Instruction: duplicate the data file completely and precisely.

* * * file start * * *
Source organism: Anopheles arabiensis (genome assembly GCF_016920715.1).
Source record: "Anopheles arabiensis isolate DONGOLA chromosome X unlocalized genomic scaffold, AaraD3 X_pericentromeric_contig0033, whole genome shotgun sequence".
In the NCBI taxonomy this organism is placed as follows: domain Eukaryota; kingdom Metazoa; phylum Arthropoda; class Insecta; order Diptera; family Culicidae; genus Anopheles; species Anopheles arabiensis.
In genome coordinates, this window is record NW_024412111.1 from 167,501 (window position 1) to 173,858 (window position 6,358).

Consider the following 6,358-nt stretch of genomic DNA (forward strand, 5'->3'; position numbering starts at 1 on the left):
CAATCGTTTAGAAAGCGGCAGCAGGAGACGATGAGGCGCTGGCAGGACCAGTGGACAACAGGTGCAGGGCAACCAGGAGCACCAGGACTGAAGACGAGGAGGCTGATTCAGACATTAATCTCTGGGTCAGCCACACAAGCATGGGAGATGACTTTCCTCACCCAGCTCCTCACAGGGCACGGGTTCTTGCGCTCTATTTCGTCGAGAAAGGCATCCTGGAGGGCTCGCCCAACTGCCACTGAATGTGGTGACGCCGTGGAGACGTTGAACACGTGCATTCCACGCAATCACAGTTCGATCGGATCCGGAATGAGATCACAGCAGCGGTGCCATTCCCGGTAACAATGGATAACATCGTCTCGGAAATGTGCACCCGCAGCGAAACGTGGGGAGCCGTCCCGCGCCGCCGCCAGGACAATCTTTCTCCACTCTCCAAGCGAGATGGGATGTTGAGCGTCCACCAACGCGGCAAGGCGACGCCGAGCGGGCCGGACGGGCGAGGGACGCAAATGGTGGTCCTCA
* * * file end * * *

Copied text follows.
Source organism: Anopheles arabiensis (genome assembly GCF_016920715.1).
Source record: "Anopheles arabiensis isolate DONGOLA chromosome X unlocalized genomic scaffold, AaraD3 X_pericentromeric_contig0033, whole genome shotgun sequence".
In the NCBI taxonomy this organism is placed as follows: domain Eukaryota; kingdom Metazoa; phylum Arthropoda; class Insecta; order Diptera; family Culicidae; genus Anopheles; species Anopheles arabiensis.
In genome coordinates, this window is record NW_024412111.1 from 167,501 (window position 1) to 173,858 (window position 6,358).

Consider the following 6,358-nt stretch of genomic DNA (forward strand, 5'->3'; position numbering starts at 1 on the left):
CAATCGTTTAGAAAGCGGCAGCAGGAGACGATGAGGCGCTGGCAGGACCAGTGGACAACAGGTGCAGGGCAACCAGGAGCACCAGGACTGAAGACGAGGAGGCTGATTCAGACATTAATCTCTGGGTCAGCCACACAAGCATGGGAGATGACTTTCCTCACCCAGCTCCTCACAGGGCACGGGTTCTTGCGCTCTATTTCGTCGAGAAAGGCATCCTGGAGGGCTCGCCCAACTGCCACTGAATGTGGTGACGCCGTGGAGACGTTGAACACGTGCATTCCACGCAATCACAGTTCGATCGGATCCGGAATGAGATCACAGCAGCGGTGCCATTCCCGGTAACAATGGATAACATCGTCTCGGAAATGTGCACCCGCAGCGAAACGTGGGGAGCCGTCCCGCGCCGCCGCCAGGACAATCTTTCTCCACTCTCCAAGCGAGATGGGATGTTGAGCGTCCACCAACGCGGCAAGGCGACGCCGAGCGGGCCGGACGGGCGAGGGACGCAAATGGTGGTCCTCA